The PCI-SIG 2022 developer conference is in full swing, and yesterday the PCIe interface standardization committee announced that the PCIe 7.0 specification (with data rates up to 128 GT/s) will be released in 2025. This corresponds to 512 GB/s bidirectional bandwidth through 16-channel (x16) connection excluding coding overhead. It will be recalled that PCI-SIG is a consortium behind the PCIe interface, an open industry standard that includes more than 900 member companies.
It is clear that 512 GB/s bandwith is a theoretical value. However, this is twice the bandwith of PCI 6.0 standard, which should be available by the end of the year. PCI-SIG has said it is ahead of its goal of doubling PCI Express bandwith every three years.
However, all this speed depends on the manufacturers of devices and chips. The 12th generation Intel Alder Lake chips, released in January 2022, support PCIe 5.0, but the AMD Ryzen 7000 chips with Zen 4 architecture for PCIe 5.0-enabled desktops will only appear this fall. The first consumer PCIe 5.0 solid state drives with a read speed of up to 13 GB/s have just appeared.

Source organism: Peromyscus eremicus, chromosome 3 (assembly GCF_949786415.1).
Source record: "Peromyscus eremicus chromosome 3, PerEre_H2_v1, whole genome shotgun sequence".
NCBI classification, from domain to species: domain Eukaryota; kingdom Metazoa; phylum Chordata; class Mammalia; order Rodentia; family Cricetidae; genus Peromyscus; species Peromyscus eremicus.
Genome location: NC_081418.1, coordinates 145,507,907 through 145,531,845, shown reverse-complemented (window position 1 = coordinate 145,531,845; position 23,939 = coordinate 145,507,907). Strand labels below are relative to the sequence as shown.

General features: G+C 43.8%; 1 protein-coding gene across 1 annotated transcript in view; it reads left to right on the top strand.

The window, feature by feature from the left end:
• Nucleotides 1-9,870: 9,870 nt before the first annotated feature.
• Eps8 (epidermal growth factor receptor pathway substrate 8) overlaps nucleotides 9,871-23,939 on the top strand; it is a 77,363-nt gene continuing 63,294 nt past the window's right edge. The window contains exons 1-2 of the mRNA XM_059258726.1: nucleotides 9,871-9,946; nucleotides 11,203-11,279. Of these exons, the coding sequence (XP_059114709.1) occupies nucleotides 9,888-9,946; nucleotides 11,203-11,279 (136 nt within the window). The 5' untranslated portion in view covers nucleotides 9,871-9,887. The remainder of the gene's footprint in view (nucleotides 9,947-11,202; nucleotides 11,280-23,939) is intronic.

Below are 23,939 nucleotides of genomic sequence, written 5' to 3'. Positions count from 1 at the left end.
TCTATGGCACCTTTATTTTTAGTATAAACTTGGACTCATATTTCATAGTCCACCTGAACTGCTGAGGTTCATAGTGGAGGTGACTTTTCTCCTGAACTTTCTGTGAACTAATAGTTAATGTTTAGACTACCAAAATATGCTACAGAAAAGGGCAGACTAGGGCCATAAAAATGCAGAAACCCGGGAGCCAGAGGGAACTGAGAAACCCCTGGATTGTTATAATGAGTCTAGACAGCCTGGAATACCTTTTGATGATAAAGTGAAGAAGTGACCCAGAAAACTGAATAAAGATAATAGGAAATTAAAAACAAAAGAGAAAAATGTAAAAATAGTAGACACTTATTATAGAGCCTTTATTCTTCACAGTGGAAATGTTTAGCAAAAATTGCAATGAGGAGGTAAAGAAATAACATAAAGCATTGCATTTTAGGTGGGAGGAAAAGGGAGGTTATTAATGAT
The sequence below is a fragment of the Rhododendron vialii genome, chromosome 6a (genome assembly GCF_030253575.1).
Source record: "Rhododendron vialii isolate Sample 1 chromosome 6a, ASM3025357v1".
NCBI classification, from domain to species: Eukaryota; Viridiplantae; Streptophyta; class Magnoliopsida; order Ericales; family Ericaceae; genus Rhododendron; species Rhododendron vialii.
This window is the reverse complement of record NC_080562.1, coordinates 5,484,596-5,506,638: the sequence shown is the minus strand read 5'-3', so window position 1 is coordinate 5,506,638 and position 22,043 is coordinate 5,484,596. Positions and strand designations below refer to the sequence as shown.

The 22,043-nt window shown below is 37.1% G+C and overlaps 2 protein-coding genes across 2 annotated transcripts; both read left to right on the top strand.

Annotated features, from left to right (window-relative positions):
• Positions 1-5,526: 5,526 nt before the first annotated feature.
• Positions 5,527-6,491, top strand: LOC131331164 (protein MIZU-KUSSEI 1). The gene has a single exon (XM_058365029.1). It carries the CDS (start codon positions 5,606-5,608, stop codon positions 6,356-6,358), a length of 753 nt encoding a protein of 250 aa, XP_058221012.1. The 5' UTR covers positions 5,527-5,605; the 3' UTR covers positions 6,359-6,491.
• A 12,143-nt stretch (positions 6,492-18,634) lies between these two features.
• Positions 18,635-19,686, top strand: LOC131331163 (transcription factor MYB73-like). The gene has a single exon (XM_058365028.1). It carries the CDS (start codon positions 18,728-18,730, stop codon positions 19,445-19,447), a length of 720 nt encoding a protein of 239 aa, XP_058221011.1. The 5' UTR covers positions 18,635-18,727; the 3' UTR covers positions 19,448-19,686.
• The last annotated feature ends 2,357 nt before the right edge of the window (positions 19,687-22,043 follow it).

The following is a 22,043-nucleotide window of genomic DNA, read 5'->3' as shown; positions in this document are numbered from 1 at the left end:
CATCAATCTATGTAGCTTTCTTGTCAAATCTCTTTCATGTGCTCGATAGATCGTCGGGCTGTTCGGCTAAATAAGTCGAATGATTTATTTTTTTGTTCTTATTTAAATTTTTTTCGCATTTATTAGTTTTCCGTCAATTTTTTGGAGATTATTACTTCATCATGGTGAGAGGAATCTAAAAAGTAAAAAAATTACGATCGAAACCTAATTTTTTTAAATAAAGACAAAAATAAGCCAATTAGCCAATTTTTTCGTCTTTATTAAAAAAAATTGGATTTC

Other key features include improved energy efficiency, low latency and backward compatibility with previous generations. However, PCIe 7.0 requires shorter lanes to achieve these speeds, so motherboards can be more expensive because they are likely to require additional components and thicker printed circuit boards.
On the plus side, even PCIe 7.0 x1 lines will be as fast as PCIe 4.0 x16 (32 GB/s), so storage and other devices may be smaller and consume less resources. In other words, you can have four slots for NVME SSDs, each of which uses only 1 line of PCIe, and all of them will be twice as fast as the PCIe5 x4 NVMe slot.